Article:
The controversy regarding the management of vulvovaginal atrophy continues [3-5] as well as for the effects of vaginal laser application basically due to the lack of being able to compare studies in addition to having standard criteria for evaluating outcomes.
Iván Altamirano-Barcia, MD, MSc
Deputy Director, Hospital Alfredo G. Paulson, Complejo Hospitalario
Alejandro Mann, Junta de Beneficencia de Guayaquil, Guayaquil-Ecuador
Facultad de Ciencias Médicas, Universidad Católica de Santiago de Guayaquil Ecuador
- Bretas TLB, Issa MCA, Fialho SCAV, Villar EAG, Velarde LGC, Pérez-López FR. Vaginal collagen I and III changes after carbon dioxide laser application in postmenopausal women with the genitourinary syndrome: a pilot study. Climacteric. 2021 Jul 22:1-9.
- Li FG, Maheux-Lacroix S, Deans R, et al. Effect of Fractional Carbon Dioxide Laser vs Sham Treatment on Symptom Severity in Women With Postmenopausal Vaginal Symptoms: A Randomized Clinical Trial. JAMA. 2021;326(14):1381-1389.
- Gambacciani M, Albertin E, Torelli MG, et al.; Italian Vaginal Erbium Laser Academy. Sexual function after vaginal erbium laser: the results of a large, multicentric, prospective study. Climacteric. 2020;23(sup1):S24-S27.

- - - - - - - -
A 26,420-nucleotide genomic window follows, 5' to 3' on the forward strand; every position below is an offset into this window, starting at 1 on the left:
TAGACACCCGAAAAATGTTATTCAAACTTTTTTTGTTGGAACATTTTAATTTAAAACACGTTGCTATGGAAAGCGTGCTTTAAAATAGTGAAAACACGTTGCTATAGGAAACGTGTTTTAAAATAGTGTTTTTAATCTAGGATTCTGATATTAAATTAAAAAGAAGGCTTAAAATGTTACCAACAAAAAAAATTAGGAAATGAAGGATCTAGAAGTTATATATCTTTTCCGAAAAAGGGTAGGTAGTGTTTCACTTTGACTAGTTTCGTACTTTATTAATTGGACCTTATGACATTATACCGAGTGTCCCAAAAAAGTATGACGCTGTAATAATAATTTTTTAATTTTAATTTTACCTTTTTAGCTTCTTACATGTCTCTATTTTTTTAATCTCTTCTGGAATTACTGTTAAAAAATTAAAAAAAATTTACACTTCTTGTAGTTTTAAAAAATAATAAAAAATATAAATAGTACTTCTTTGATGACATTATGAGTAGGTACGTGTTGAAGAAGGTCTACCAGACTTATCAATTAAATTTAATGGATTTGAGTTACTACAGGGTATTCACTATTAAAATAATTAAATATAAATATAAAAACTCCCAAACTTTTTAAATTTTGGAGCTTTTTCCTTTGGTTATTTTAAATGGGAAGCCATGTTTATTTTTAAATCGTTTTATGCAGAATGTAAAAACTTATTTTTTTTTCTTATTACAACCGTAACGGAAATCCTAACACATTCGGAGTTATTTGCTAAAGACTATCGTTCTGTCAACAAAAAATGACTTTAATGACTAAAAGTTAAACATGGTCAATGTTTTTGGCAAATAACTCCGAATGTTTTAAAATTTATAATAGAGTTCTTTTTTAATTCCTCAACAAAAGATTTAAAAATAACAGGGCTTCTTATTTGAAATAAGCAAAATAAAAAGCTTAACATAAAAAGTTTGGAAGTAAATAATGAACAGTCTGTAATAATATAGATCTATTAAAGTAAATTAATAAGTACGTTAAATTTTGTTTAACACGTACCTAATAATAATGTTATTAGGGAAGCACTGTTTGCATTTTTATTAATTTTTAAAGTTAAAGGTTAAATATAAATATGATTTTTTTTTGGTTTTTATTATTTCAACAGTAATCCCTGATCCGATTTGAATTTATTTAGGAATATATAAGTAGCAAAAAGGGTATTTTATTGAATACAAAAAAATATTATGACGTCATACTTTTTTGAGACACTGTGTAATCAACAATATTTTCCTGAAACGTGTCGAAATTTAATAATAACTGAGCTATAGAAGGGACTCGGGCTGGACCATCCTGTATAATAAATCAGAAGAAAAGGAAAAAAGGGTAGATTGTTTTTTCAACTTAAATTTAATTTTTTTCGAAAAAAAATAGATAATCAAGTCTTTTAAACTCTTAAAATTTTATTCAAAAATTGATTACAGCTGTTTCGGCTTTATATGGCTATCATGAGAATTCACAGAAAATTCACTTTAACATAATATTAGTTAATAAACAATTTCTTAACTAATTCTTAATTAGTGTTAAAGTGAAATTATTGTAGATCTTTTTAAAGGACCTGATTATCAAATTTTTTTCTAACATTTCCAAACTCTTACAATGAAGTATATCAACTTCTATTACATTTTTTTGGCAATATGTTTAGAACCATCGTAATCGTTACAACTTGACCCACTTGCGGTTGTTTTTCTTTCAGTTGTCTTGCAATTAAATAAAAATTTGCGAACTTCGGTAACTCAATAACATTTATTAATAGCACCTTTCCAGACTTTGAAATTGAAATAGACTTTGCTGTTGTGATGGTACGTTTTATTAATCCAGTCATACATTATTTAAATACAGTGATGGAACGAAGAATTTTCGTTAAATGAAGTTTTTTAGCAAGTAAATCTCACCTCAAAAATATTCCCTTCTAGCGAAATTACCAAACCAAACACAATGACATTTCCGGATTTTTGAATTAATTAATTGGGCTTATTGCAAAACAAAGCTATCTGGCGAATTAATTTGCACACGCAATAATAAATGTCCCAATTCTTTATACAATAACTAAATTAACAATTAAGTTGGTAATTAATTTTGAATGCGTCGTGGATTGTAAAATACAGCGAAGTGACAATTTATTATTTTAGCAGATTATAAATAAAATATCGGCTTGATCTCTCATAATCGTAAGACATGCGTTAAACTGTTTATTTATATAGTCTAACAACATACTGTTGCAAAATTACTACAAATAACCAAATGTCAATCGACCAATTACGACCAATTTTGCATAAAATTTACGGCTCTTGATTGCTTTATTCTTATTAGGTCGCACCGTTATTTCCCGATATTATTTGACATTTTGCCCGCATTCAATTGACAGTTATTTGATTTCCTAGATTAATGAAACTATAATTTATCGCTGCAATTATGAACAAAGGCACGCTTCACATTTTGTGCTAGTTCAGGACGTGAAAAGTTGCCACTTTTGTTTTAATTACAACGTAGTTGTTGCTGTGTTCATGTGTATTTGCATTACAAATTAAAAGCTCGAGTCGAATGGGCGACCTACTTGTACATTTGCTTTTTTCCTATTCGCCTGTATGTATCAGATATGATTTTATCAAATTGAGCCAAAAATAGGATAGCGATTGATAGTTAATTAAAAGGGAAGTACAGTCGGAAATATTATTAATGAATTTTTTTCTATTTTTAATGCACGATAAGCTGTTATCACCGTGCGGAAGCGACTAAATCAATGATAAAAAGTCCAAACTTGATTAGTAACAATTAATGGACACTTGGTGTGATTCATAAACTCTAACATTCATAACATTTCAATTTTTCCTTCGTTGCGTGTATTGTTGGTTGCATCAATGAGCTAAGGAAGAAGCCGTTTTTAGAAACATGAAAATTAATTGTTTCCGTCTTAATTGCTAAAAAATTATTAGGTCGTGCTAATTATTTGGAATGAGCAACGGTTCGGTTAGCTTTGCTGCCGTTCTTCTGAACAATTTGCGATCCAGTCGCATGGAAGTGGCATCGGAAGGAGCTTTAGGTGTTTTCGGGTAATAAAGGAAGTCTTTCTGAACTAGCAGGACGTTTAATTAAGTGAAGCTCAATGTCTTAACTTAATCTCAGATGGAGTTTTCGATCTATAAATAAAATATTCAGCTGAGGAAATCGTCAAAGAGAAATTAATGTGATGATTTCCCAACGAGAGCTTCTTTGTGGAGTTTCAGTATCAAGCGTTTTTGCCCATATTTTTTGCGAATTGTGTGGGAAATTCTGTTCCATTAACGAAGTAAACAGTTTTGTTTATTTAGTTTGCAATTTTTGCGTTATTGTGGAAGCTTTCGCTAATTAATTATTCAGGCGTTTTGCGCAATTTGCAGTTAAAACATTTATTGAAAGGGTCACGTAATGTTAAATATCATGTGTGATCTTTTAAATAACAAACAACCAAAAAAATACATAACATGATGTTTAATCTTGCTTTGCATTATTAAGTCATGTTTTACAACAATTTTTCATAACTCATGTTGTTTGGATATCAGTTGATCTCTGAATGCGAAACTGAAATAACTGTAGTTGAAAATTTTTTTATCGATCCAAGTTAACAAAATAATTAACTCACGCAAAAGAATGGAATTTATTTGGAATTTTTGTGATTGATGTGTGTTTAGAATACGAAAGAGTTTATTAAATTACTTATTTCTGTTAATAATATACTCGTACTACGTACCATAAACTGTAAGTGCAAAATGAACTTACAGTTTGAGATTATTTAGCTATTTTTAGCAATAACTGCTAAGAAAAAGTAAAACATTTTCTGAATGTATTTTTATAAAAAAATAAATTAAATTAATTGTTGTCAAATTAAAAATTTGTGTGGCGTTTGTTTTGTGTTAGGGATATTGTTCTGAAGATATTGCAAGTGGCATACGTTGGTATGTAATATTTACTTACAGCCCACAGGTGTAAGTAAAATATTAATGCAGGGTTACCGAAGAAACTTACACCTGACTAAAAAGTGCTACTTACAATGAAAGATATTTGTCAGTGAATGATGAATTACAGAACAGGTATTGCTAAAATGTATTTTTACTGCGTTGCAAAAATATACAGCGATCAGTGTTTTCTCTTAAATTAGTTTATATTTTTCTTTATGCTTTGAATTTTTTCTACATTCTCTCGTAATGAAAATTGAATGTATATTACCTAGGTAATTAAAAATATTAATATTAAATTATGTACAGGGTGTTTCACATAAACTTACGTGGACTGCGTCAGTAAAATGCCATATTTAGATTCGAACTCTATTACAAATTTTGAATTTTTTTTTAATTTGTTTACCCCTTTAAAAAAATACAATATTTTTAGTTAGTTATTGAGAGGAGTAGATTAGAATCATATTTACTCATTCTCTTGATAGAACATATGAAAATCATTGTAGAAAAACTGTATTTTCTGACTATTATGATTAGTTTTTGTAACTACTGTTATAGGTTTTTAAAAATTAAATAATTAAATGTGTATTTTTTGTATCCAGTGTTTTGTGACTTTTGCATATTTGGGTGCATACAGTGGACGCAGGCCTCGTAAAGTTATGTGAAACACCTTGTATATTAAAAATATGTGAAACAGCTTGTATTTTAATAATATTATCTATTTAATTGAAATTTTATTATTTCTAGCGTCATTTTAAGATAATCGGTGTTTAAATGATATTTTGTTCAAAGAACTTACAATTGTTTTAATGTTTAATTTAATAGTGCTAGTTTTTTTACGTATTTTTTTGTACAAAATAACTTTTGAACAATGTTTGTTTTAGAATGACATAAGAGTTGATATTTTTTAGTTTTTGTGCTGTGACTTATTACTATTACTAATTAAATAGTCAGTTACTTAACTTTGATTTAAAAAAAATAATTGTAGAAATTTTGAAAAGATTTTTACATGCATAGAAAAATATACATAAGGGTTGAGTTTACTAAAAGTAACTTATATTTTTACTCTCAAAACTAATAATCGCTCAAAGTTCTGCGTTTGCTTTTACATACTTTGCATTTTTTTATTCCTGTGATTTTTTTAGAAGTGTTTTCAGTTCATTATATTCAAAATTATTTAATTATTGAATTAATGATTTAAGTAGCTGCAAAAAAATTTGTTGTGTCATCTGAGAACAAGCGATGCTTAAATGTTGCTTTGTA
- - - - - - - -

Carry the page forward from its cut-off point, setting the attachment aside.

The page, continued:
- Salvatore S, Pitsouni E, Grigoriadis T, et al. CO2 laser and the genitourinary syndrome of menopause: a randomized sham-controlled trial. Climacteric. 2021;24(2):187-193.
- Pérez-López FR, Phillips N, Vieira-Baptista P, Cohen-Sacher B, Fialho SCAV, Stockdale CK. Management of postmenopausal vulvovaginal atrophy: recommendations of the International Society for the Study of Vulvovaginal Disease. Gynecol Endocrinol. 2021;37(8):746-752.
The IMS is pleased to announce the launch of our newly redesigned website: www.imsociety.org.
The new website provides easy access to our educational resources and exclusive members only content.
New features of the website include:
- streamlined membership application;
- ability to book onto online events and view recordings of previous events;
- IMPART registration;
- translation function;
- member discussion forum; and
- educational resources for women.
IMS members can log on to the new site with their existing username and password.
Visit www.imsociety.org regularly for our latest information and updated resources for HCPs and women.
If you would like to add a comment or contribute to a discussion based on this issue, please contact Menopause Live Editor, Peter Chedraui, at email@example.com.